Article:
Epicanthic fold

"Mongoloid fold" redirects here. For other uses, see Mongoloid (disambiguation).
Epicanthic fold

A person of Mongol ethnicity with the skin fold of the upper eyelid covering the inner angle of the eye.[1]
Latin plica palpebronasalis
TA A15.2.07.028
FMA 59370

Anatomical terminology

Epicanthic fold (/ɛpɪˌkænθɪkˈfld/),[1] epicanthal fold, epicanthus, and eye fold[2] are names for a skin fold of the upper eyelid, covering the inner corner (medial canthus) of the eye. Other names for this trait include plica palpebronasalis[3] and palpebronasal fold.[4] One of the primary facial features that is often closely associated with the epicanthic fold is elevation of the nasal bridge. All else equal, a lower-rooted nasal bridge is more likely to cause epicanthic folds, and a higher-rooted nasal bridge is less likely to do so.[5] There are various factors that influence whether someone has epicanthic folds, including geographical ancestry, age, and certain medical conditions.


Geographic distribution

A Khoisan man with an epicanthic fold in Namibia.
An Uyghur girl with an epicanthic fold in Turpan, Xinjiang, China.
A Sami man with an epicanthic fold in Finland.

Epicanthic folds appear in East Asians, Southeast Asians,[6] Central Asians, Indigenous Americans, the Khoisan,[6] Madagascar, and "occasionally in Europeans (e.g., Scandinavians, Hungarians, Samis, Irish[7] and Poles)"[6][8][9] and among Nilotes.[10]

Anthropologist Carleton S. Coon states that the "median fold" occurs in Finnic and Slavic populations, while the "true inner or mongoloid fold" appears in populations of the east and the far north.[11]


Many fetuses lose their epicanthic folds after three to six months of gestation.[12]

Medical conditions

Epicanthic fold is sometimes found as a congenital abnormality.[1] Medical conditions that cause the nasal bridge not to mature and project are associated with epicanthic folds. About 60% of individuals with Down syndrome have prominent epicanthic folds.[13][14] In 1862, John Langdon Down classified what is now called Down syndrome. He used the term mongoloid for the condition. This was derived from then-prevailing ethnic theory[15] and from his perception that children with Down syndrome shared physical facial similarities (epicanthic folds) with those of Blumenbach's Mongolian race. While the term "mongoloid" (also "mongol" or "mongoloid idiot") continued to be used until the early 1970s, it is now considered pejorative and inaccurate and is no longer in common use.[16]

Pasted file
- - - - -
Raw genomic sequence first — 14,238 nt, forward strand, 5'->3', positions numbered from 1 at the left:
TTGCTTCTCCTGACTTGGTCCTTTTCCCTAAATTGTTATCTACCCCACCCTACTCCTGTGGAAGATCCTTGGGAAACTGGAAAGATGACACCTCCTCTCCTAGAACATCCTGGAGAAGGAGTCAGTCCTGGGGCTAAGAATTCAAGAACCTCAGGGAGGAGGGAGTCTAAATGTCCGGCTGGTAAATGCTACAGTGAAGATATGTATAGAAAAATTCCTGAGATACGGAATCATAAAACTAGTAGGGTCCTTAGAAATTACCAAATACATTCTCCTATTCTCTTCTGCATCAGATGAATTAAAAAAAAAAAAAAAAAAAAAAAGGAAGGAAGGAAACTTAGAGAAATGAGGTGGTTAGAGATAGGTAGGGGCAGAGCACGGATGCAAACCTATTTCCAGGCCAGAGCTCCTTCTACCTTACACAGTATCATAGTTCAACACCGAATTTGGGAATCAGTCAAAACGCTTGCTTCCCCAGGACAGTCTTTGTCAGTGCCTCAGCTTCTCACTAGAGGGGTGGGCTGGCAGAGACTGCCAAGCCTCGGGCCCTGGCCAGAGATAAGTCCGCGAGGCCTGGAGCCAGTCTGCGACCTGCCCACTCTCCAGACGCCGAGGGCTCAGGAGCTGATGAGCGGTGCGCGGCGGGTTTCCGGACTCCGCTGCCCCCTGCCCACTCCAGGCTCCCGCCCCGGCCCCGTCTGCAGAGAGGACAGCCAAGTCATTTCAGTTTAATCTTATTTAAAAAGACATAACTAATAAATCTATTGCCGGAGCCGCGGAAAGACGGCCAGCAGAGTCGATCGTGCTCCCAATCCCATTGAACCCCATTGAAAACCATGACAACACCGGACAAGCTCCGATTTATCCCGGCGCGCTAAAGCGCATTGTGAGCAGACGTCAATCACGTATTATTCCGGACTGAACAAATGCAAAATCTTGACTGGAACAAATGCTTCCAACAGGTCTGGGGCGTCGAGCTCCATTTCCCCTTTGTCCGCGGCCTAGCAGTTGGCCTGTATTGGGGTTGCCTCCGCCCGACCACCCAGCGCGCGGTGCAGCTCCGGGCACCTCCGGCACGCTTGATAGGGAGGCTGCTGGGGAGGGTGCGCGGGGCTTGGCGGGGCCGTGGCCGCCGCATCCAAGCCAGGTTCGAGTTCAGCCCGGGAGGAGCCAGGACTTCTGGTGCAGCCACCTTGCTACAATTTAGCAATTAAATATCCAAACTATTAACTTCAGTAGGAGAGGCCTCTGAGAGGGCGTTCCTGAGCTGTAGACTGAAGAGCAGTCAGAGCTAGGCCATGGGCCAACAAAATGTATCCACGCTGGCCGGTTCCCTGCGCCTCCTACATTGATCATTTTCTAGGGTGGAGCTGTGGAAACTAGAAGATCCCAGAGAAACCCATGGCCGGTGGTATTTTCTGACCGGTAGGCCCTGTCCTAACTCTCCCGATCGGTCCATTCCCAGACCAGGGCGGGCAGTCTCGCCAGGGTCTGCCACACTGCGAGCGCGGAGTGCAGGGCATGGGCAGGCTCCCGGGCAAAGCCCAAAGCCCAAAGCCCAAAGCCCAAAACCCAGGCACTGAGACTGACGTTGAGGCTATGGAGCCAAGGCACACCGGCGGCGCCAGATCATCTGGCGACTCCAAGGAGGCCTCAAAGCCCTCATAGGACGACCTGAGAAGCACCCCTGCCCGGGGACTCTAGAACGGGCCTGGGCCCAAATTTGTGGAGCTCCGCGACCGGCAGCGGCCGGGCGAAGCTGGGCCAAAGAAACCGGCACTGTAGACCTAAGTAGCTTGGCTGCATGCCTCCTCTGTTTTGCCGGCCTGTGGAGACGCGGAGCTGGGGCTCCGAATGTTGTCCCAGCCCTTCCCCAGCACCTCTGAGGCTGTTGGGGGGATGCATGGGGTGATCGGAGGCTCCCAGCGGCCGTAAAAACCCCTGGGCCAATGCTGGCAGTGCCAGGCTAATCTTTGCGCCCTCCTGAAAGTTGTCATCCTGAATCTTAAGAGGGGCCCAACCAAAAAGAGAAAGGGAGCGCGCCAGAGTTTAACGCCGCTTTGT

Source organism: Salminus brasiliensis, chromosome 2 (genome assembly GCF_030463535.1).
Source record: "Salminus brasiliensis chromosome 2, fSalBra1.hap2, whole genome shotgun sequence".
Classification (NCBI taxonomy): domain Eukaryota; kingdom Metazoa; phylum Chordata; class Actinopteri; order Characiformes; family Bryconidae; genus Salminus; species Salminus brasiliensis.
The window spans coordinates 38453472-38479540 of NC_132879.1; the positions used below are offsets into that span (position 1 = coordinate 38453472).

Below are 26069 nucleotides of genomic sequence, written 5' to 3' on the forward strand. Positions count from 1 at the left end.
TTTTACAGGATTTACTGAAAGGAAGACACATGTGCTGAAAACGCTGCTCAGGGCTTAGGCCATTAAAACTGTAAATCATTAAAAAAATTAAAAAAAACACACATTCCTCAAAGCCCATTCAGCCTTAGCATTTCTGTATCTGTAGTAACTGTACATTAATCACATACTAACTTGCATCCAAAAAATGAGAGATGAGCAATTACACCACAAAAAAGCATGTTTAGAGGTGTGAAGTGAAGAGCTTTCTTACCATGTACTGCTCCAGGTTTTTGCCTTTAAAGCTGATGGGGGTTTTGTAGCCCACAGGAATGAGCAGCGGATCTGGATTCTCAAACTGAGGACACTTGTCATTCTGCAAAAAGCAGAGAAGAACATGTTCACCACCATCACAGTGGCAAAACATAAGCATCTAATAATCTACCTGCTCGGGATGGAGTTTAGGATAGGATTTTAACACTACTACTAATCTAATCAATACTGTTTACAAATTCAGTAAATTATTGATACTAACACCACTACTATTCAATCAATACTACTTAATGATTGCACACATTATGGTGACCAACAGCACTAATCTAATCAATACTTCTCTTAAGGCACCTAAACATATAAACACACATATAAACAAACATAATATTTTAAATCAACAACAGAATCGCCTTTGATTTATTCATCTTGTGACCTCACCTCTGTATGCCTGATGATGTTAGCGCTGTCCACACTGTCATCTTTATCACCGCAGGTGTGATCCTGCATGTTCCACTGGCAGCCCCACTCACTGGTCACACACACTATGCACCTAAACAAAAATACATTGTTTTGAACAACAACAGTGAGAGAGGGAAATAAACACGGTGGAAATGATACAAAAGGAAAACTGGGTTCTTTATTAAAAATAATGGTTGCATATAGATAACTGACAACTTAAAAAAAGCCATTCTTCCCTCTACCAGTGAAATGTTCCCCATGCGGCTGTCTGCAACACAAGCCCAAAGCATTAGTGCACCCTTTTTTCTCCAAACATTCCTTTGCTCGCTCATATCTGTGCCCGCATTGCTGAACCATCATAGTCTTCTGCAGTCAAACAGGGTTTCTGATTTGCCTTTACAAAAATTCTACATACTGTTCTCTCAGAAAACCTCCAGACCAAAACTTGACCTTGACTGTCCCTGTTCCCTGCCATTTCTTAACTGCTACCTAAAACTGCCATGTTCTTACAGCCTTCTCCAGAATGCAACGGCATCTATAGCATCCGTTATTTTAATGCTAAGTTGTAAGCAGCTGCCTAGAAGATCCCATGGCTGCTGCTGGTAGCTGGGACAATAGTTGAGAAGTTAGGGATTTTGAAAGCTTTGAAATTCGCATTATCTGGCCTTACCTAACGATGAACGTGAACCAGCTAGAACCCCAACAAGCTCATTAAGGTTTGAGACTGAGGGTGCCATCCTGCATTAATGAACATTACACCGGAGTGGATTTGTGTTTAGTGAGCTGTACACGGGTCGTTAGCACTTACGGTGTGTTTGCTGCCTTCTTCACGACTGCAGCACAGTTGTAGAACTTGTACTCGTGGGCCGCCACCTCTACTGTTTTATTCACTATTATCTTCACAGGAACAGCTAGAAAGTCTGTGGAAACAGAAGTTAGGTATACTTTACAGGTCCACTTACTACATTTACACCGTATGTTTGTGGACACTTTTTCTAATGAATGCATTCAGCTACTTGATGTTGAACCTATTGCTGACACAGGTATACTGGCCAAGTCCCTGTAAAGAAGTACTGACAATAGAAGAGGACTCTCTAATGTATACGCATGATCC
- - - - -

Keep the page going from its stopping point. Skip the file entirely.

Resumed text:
In Zellweger syndrome, epicanthic folds are prominent.[17] Other examples are fetal alcohol syndrome, phenylketonuria, and Turner syndrome.[18]

See also


Wikimedia Commons has media related to Epicanthic fold.
  1. 1 2 3 "epicanthic". Oxford Dictionaries. Oxford University Press. Retrieved 11 October 2012.
  2. "Eye fold". Merriam-Webster Dictionary. Retrieved 14 December 2012.
  3. "AllRefer Health - Epicanthal Folds (Plica Palpebronasalis)". AllRefer.com. Retrieved 2009-10-01.
  4. "Palpebronasal Fold - Medical Dictionary Search". Stedman's Medical Dictionary. 2006. Retrieved 2009-10-01..
  5. Montagu, A. (1989) Growing Young N.Y.: McGraw Hill pp. 40
  6. 1 2 3 "Epicanthus". Retrieved 25 April 2014.
  7. "Q&A". The New York Times. 1985-10-08. ISSN 0362-4331. Retrieved 2016-11-12.
  8. "epicanthic fold (anatomy)". Encyclopaedia Britannica. Retrieved 25 April 2014.
  9. Montagu, A. (1989). Growing Young. Bergin & Garvey: CT.
  10. "Mongolism in Sudanese children". Journal of Tropical Pediatrics. 8: 48–50. September 1962. doi:10.1093/oxfordjournals.tropej.a057626. PMID 13905256.
  11. Coon, Carleton S. The Races of Europe. Distribution of Bodily Characters.
  12. Park JI (2000-01-01). "Modified Z-Epicanthoplasty in the Asian Eyelid". Archives of Facial Plastic Surgery. 2 (1): 43–47. doi:10.1001/archfaci.2.1.43. ISSN 1521-2491.
  13. Hammer, edited by Stephen J. McPhee, Gary D. (2010). "Pathophysiology of Selected Genetic Diseases". Pathophysiology of disease : an introduction to clinical medicine (6th ed.). New York: McGraw-Hill Medical. pp. Chapter 2. ISBN 978-0-07-162167-0.
  15. Conor, WO (1999). "John Langdon Down: The Man and the Message". Down Syndrome Research and Practice. 6 (1): 19–24. doi:10.3104/perspectives.94.
  16. Howard-Jones, Norman (1979). "On the diagnostic term "Down's disease"". Medical History. 23 (1): 102–04. doi:10.1017/s0025727300051048. PMC 1082401Freely accessible. PMID 153994.
  17. Kalyanasundaram, S. (2010). Peroxisomal Disorder-Unusual Presentation as Failure to Thrive in Early Infancy. In Indian Journal of Pediatrics. 77:1151–1152
  18. Updated by: Neil K. Kaneshiro, MD, MHA, Clinical Assistant Professor of Pediatrics, University of Washington School of Medicine, Seattle, WA. Also reviewed David Zieve, MD, MHA, Isla Ogilvie, PhD, and the A.D.A.M. Editorial team. "Epicanthal folds". nih.gov.
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